Sanford on Seale: "(He) is just such a natural runner. He is really good with the zone schemes. We don't run a ton of zone schemes but a lot of times when we did we had him run those. He had a really good run against UCLA and it was good to see the way he finished that run in that first game against UCLA he ran over a really good safety and finished through him and you could see some of his explosiveness."
On Cummings and Sanders: "Jackson Cummings, he came in and did really well against Colorado and showed he's a tough player. And during these bowl practices, Barry had a really good day today. We were scrimmaging the non-travel roster. Today was a day where we were out there in the rain and the mud and it's cold and we got to see a little toughness from him, so he's doing some good things too."
Whereas Stanford narrowed down its quarterback competition to two primary candidates (Brett Nottingham and Josh Nunes) well in advance of the beginning to the season, the running back competition might be contested until only days before the season opener.
"(The competition will) probably be open longer," Sanford said. "There's just going to be a stiff competition really up until the last week of training camp. That's what I see happening."
Stanford would rather see one player emerge as a starter than ask two or three to share carries equally. Ideally, Stanford's backs would rotate like they did in 2011, with one player (then Taylor) getting the bulk of the carries, but several others contributing consistently.
"I really like what we did last year," Sanford said. "I thought last year was fun because we really found those guys roles last season. It was really fun to see those guys really have a chance to expand their roles and you could see that they took their roles and ran with it. This year Stepfan was so dominant and we needed him to be so good at so many different things and he is so good at so many different things."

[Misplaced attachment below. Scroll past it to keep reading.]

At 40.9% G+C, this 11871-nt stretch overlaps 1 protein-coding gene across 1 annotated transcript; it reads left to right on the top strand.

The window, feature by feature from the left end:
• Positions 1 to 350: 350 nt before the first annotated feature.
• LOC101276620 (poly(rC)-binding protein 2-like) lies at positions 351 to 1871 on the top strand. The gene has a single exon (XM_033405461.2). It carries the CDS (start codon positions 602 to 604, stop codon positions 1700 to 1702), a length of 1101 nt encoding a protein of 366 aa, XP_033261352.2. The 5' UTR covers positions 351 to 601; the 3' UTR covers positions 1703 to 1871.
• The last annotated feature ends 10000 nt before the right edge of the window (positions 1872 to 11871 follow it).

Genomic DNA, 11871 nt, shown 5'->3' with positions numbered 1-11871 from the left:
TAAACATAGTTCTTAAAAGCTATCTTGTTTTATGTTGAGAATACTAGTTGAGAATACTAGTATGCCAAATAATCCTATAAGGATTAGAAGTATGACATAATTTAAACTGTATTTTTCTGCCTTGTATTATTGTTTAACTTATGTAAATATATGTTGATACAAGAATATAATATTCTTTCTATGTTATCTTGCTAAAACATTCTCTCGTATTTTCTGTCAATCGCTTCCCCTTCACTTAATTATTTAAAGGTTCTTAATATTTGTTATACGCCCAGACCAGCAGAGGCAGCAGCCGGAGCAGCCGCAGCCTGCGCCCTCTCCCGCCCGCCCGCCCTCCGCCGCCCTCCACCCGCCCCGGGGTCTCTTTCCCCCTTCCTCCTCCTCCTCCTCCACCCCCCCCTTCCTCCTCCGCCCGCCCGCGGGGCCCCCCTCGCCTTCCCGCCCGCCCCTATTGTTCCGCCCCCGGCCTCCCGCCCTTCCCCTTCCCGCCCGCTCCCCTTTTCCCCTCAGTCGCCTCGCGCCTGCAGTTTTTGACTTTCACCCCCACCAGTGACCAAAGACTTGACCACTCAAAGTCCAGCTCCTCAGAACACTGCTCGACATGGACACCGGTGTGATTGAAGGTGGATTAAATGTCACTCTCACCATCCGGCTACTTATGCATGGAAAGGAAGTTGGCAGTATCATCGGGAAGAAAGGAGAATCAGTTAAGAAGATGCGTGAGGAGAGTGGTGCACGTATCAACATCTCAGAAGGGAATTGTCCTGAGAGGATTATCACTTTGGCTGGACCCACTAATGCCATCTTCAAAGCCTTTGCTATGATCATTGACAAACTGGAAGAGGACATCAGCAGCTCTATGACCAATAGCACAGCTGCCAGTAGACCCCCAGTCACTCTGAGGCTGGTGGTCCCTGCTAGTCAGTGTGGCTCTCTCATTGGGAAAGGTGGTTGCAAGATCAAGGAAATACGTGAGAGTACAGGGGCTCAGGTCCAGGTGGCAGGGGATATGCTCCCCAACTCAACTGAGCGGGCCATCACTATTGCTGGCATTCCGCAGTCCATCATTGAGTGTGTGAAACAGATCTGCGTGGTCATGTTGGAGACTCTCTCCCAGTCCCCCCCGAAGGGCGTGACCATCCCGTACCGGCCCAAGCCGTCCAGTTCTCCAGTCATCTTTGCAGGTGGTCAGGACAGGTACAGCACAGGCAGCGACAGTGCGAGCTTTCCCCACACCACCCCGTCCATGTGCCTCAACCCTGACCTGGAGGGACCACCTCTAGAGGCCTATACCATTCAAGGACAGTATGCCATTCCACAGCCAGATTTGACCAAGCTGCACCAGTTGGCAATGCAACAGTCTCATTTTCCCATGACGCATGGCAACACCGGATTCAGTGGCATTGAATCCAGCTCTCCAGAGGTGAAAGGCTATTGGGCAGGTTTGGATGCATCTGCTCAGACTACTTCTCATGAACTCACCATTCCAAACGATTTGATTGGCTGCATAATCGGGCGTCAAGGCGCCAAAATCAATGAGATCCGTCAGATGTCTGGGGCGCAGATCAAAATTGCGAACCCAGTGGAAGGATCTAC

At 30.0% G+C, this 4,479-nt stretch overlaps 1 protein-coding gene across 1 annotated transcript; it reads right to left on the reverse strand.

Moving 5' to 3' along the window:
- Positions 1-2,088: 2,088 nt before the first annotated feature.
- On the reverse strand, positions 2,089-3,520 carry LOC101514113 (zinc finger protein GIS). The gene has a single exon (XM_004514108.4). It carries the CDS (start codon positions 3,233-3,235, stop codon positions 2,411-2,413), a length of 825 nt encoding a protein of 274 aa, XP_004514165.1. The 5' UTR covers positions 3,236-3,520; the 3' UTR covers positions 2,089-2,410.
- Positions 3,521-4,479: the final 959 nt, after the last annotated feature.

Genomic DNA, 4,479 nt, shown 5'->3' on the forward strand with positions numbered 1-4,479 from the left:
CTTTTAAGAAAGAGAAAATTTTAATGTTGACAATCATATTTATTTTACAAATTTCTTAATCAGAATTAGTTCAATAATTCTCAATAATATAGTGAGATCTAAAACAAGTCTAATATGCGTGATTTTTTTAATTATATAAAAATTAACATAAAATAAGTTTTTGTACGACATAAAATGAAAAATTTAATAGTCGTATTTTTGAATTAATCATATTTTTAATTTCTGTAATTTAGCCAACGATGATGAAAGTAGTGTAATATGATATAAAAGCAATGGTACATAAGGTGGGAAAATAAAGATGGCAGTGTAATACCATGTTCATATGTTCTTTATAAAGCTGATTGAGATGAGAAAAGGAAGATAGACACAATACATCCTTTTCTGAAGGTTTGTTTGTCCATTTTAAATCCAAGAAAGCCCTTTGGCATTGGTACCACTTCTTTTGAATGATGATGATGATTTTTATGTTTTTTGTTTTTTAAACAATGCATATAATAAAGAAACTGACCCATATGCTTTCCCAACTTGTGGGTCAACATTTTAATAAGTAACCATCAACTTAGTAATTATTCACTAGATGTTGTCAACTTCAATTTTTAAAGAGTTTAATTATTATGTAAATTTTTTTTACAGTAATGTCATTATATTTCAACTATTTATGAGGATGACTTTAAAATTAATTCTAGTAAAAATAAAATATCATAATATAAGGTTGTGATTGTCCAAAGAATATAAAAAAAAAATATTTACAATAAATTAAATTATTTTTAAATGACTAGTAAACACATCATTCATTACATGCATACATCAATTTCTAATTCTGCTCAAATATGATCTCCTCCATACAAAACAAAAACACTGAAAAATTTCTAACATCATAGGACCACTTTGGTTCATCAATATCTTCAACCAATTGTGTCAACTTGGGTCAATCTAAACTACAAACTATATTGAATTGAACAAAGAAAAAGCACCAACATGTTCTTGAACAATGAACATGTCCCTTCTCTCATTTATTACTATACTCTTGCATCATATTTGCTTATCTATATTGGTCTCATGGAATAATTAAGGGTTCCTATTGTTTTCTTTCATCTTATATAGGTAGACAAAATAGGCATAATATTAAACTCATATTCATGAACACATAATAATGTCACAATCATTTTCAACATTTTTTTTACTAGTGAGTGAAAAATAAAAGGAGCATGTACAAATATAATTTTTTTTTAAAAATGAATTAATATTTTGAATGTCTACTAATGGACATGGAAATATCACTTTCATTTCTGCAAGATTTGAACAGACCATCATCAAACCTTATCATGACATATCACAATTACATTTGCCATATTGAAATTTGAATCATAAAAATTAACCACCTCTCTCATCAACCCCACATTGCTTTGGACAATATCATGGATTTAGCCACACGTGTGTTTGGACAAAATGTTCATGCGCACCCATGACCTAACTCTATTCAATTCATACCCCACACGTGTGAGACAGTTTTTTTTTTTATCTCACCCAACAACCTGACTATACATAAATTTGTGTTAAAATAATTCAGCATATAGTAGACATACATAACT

At this point, the competition is still wide-open.
"Honestly I think that they would all say that it's going to be extremely competitive," Sanford said. "They understand this is an extremely talented group and they know that it's going to go down to the wire."
Of slightly less visibility but also of paramount importance will be Sanford's search for a scout team running back. Since the Cardinal don't plan to sign a back in the 2013 class, there aren't any obvious candidates to fill the scout team role.
"It's going to be a challenge next year identifying a scout team running back," Sanford said. "I've been thinking about that a lot because we have so many guys that you can utilize their roles. That's going to be a challenge because we have some really, really quality players."
Sanford and the Stanford coaching staff have identified three key attributes that will help determine the outcome of the running back competition.
"I think probably the No. 1 thing is just that they can make things happen when it's not perfectly blocked," Sanford said. "So just as a runner, we're looking for a great running back, and that's who Stepfan is. He's a guy that it might have been blocked for two yards but he gets more than that. So yards after contact, patience and just ability to let the blocks develop to set up blocks, that's No. 1.
"Pass protection I'd say is probably No. 2. No. 3, which is probably overall No. 1, we just want a guy that's not going to turn the ball over. So far we haven't really had many guys that have fumbled at that position. We definitely emphasize that a lot. If you're a fumbler you're not going to play here."